Microsoft plans to launch an update for Windows RT this fall which the company has said will bring some Windows 10 features to devices like the original Surface and Surface 2 tablets. But don’t expect all that many Windows 10 features.

WinBeta reports that Windows RT 8.1 Update 3 will bring a Windows 10-style start menu, but there won’t be many other new features.

Windows 10 Start Menu
Windows 10 Start Menu

Users will reportedly still have the option of using a full-screen Start Screen, but if they don’t want to hide the currently running app, they can bring up a Start Menu that will run on top of the current view.

What you won’t be able to do is run Windows Store apps in movable, resizeable windows: apps will open in full-screen mode just like they always have on Windows RT tablets. They won’t be able to run in windows the way they do on tablets, notebooks, and desktop PCs with Windows 10 software.

According to WinBeta, Windows RT 8.1 Update 3 will not bring some of the more exciting Windows 10 features to older tablets with ARM-based chips and Windows RT software. There’s no support for the Continuum feature that automatically changes your device’s user interface when you switch from tablet to notebook mode, for instance. And there’s no support for new Universal Windows apps.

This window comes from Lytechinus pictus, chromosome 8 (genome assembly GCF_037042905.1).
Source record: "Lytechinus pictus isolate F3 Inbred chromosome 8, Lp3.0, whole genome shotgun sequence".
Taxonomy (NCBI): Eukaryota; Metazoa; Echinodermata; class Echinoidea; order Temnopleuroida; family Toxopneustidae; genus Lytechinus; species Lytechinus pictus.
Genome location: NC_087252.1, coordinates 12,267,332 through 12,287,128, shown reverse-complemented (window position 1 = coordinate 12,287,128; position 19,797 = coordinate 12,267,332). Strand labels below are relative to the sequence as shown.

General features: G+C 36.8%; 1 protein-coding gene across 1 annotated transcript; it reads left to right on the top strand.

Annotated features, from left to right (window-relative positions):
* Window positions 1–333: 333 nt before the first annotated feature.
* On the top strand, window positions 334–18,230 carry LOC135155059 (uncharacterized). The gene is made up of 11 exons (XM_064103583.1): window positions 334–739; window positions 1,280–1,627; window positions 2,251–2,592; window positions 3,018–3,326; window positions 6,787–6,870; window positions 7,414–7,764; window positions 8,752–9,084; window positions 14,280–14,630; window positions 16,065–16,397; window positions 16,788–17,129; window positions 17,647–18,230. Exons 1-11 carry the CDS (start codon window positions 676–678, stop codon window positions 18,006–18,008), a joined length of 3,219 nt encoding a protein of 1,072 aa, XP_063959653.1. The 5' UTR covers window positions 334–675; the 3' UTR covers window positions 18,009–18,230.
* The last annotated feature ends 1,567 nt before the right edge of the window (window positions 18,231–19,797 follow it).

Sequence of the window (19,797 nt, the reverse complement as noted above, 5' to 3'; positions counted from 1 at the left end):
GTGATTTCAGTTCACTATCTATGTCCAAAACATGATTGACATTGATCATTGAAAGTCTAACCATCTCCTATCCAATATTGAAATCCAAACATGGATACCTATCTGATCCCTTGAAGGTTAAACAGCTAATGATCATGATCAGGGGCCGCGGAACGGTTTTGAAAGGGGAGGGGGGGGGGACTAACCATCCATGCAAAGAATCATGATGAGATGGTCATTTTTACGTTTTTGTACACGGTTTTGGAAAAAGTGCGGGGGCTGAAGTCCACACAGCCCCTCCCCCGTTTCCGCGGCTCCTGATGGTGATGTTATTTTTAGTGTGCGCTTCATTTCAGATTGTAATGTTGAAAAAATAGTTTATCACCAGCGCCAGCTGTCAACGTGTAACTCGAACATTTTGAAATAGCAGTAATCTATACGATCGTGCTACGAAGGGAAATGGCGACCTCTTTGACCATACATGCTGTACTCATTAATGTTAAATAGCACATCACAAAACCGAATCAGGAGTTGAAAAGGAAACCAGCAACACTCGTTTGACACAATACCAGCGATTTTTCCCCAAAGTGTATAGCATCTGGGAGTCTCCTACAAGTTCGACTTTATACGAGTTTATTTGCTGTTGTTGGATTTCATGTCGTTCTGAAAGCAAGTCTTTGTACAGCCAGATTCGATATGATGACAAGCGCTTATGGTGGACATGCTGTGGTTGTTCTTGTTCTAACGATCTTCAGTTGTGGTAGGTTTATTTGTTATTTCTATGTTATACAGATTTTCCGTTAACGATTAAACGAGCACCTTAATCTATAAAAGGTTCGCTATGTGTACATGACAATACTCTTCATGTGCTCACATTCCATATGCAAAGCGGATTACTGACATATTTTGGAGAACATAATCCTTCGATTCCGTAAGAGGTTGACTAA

In other words, the only changes seem to be cosmetic: if you want the full Windows 10 experience, you’ll need a device that can run the full Windows 10 operating system.


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16 replies on “Report: Windows RT will get new Start Menu this fall, not much more”

  1. Hmm of all the Windows 10 features the *last* thing Windows RT needs is the start menu. All RT powered devices are 10″ or smaller tablets, and the desktop mode is only used for simple built-in apps like Paint and Office programs and file management. Heck, on my Surface RT I have all the Office™ programs, file manager, paint, calculator, notepad, etc. pinned to my task bar and that doesn’t even fill up the task bar. For tablet use, the Windows 8.1 start screen is perfectly adequate. What do I need with the start menu? Oh, well. As a late adopter I got my Surface RT for such a low price, and it’s such a great performer, that I don’t have any real complaints. Curious choice.